Like the nearby mills alluded to in the William Blake poem ‘And Did Those Feet In Ancient Time’, Saddleworth Moor on the Yorkshire/Lancashire borders is a dark and satanic vision.
This morning, after twice witnessing the foreboding scenery, during a trip across the Pennine to collect my mother from my Macclesfield based sister Helen, I felt moved to pen about this stark north Peak District moorland.
In particular, an apparent possession of it’s own no sunshine micro-climate. The area, which I drive past on a fairly regular basis, seemingly never in receipt of solar rays; regardless of the current meteorology of the surrounding areas.
Poetically, I think of this constantly grim, sunless scene being the consequence of a celestial curse. Saddleworth Moor’s notoriety, acquired as the burial place of five children murdered in the mid-1960’s at Ian Brady and Myra Hindley’s malevolent hands. Acts of evilness rendering it a domain which it appears have a celestial edict the area shall forever be under cloud.
I alway’s thought, on receipt of an unappreciated idea, if an individual commented “You can go shove it where the sun don’t shine!” it was an impolite suggestion to shove the idea up your ass. Perhaps, though, I misinterpreted the meaning; maybe the unimpressed recipient of your notion was tell you to metaphorically dispose of the thought on this joyless geological area bordering the white and red rose counties.
The moorland obviously isn’t implicated in the committing of any murder, but still reputationally tainted by its unwitting involvement in the despicable incidents. The area of Dark Peak’s concealment of fledgling victims bodies resulting in an unwanted legacy of accessory after the fact.
Saddleworth Moor’s subsequent penance a name that for over five decades has been synonymous with starkness and evil of others. It’s sentence a lack of fondness in the hearts of the nation, along with perhaps a celestial overseer whose punishment is a foreboding micro-climate. Ne’er again to witness the warmth of solar rays, sounds of joy or laughter.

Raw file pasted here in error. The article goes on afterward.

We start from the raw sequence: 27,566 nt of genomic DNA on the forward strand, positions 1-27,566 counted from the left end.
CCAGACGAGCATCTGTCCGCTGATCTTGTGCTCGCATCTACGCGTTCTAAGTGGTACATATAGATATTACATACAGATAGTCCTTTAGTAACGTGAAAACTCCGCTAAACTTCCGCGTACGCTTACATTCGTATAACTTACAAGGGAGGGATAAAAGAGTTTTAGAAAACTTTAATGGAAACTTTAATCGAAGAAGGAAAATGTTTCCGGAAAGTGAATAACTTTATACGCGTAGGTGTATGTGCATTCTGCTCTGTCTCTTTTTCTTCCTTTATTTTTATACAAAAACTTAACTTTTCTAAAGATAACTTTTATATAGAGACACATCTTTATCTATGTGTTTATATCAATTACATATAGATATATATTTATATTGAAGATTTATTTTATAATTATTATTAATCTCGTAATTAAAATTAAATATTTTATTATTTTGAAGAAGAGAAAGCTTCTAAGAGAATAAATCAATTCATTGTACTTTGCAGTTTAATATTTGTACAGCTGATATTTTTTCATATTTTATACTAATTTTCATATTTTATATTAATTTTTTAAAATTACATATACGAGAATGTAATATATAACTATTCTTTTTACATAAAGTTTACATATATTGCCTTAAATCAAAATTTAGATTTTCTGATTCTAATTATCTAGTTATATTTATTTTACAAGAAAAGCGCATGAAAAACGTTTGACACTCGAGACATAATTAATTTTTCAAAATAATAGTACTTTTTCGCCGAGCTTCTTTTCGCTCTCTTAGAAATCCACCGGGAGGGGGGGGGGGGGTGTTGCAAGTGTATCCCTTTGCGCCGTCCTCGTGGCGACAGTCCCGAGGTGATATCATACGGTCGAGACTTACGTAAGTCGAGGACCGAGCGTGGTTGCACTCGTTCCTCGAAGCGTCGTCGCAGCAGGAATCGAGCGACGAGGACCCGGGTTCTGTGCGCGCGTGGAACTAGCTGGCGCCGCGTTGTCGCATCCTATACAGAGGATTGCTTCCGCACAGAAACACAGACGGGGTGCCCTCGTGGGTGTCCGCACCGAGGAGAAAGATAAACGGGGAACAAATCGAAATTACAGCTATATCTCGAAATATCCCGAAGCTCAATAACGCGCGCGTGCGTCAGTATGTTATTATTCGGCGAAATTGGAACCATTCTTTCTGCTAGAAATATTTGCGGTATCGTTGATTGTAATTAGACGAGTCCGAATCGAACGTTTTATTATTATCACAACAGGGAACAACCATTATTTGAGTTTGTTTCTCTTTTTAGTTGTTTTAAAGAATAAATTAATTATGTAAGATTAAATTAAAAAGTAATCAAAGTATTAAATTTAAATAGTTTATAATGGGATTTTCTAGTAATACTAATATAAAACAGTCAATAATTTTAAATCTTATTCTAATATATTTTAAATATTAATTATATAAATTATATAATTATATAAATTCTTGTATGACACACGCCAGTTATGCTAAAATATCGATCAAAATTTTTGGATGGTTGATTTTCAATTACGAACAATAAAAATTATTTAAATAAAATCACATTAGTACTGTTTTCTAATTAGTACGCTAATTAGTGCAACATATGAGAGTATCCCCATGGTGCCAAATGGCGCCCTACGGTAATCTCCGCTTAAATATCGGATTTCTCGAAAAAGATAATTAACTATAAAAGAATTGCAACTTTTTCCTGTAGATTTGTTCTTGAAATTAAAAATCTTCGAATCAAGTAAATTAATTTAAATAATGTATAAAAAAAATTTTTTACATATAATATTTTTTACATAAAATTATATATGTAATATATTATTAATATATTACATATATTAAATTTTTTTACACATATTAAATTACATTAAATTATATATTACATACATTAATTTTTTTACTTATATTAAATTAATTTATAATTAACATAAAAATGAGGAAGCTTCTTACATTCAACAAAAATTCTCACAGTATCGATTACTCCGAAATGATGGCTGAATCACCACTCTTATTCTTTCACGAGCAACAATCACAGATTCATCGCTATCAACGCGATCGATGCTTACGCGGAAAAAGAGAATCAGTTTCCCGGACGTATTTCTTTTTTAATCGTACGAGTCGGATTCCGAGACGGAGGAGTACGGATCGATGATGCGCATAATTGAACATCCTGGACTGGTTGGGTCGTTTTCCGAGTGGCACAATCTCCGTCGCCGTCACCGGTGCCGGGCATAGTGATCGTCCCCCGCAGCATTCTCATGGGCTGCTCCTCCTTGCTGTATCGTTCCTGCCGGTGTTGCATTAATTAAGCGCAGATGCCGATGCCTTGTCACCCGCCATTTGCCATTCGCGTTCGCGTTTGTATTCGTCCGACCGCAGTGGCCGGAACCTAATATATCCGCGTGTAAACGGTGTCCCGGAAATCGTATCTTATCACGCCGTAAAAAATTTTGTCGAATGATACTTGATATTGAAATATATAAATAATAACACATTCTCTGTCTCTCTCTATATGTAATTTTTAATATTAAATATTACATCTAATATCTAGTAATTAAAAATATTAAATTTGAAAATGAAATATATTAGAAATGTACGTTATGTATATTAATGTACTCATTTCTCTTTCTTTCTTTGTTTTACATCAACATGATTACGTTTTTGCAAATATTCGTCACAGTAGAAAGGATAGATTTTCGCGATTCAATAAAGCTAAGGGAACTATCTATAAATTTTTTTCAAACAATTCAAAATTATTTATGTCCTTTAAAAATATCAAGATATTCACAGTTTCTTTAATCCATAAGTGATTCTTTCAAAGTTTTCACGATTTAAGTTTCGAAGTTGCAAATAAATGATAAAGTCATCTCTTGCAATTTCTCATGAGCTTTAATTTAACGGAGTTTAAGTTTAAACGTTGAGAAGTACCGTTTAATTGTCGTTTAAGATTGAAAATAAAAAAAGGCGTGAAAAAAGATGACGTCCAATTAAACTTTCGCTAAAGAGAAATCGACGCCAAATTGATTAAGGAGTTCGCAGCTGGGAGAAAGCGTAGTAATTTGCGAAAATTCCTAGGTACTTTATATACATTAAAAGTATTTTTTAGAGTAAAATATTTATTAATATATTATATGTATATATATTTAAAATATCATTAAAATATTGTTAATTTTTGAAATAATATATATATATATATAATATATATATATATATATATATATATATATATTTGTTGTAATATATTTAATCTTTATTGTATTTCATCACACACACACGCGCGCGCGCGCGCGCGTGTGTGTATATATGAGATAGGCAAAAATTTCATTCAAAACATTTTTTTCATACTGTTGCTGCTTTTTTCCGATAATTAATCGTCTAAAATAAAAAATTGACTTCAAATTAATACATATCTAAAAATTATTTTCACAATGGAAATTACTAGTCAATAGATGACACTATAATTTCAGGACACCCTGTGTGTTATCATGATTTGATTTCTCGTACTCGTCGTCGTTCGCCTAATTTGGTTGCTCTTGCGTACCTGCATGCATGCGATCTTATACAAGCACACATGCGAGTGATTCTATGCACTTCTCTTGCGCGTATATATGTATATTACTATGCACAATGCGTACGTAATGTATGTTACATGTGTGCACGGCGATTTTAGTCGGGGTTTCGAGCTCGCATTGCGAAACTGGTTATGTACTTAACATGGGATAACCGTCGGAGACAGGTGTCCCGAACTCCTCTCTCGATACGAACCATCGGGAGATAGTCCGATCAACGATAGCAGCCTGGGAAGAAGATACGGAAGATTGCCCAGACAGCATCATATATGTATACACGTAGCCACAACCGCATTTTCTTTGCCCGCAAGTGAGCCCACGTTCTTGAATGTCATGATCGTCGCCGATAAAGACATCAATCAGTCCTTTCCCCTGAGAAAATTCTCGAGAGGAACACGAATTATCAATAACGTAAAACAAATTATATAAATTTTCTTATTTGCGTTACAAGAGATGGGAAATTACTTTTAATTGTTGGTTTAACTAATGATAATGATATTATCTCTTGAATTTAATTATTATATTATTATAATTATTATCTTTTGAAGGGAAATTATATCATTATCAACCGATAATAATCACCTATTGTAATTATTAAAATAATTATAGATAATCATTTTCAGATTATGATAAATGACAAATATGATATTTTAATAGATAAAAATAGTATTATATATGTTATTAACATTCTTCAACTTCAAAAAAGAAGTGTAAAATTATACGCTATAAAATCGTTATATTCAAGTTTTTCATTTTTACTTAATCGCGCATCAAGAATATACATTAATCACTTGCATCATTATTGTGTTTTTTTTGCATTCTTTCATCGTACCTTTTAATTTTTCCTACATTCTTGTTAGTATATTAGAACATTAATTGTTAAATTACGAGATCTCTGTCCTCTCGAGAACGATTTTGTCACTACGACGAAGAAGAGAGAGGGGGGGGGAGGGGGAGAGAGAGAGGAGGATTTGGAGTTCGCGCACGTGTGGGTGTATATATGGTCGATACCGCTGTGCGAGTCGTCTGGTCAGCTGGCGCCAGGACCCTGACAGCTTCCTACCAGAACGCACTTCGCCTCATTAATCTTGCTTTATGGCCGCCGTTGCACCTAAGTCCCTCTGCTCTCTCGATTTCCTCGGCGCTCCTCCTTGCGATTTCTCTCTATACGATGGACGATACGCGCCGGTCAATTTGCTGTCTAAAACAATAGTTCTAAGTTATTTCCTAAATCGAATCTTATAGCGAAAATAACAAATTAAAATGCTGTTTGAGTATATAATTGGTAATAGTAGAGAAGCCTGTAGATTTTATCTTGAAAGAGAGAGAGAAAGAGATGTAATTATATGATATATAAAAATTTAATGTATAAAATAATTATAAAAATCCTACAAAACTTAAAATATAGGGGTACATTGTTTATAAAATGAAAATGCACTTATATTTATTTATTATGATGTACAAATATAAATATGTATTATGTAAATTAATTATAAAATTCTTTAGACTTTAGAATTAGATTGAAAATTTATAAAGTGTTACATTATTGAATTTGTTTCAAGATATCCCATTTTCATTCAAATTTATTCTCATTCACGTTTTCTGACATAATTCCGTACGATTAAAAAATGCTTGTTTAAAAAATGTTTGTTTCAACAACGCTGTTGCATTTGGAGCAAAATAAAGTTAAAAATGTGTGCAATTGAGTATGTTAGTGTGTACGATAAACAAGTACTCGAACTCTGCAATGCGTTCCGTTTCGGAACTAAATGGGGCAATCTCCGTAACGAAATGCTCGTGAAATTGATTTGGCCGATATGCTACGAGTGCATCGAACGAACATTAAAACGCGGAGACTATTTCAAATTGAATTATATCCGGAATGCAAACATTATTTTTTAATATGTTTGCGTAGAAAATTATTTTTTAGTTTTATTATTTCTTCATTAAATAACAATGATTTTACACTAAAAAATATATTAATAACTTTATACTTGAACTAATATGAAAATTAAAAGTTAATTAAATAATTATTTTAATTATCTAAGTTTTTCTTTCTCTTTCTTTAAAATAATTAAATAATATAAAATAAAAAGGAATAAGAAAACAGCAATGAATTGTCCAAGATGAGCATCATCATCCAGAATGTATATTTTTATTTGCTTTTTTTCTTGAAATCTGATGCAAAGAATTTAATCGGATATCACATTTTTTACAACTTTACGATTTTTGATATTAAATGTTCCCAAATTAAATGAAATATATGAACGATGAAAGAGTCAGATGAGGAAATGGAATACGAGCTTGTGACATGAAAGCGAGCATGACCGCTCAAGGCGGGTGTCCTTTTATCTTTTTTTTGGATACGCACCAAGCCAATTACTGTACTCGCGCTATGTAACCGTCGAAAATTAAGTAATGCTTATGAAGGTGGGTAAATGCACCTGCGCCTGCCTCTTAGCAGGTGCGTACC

I can never drive past the area of the M62 motorway skirting this grim moor without thinking melancholically of the five children, aged between 10-17 years, murdered as a sick ‘pastime’ by sadistic lovers Brady/Hindley and buried there. The poet in me suggesting the almost constant greyness of sky is courtesy of a Zeusian mark of respect to the victims and their families.
From the M62, Four hundred metres above sea level, this predominantly uninhabited elevated moorland is a featureless and bleak view. Mainly aesthetically unappealing cottongrass, the landscape scenes aren’t those that’ll send you dashing for your camera. You’re more likely to increase the pressure on your car’s accelerator, escaping the eyesore views as soon as possible.
Please bear in mind that my observations about the starkness of Saddleworth Moor are solely my opinions. When you read my essay it’s worth taking into account that some individuals like the aesthetics bestowed by the Dark Peak moorland. For example, I know several individuals who claim Saddleworth Moor is “Pleasingly scenic, gradually starting to overcome the more negative connotations tainting the area’s reputation!”
An erudite argument I’m prepared to listen to with an open mind. That being said, I don’t think it’s being unfair to say the head of the Saddleworth Moor Tourist Board is bound to say that!….. Isn’t he?!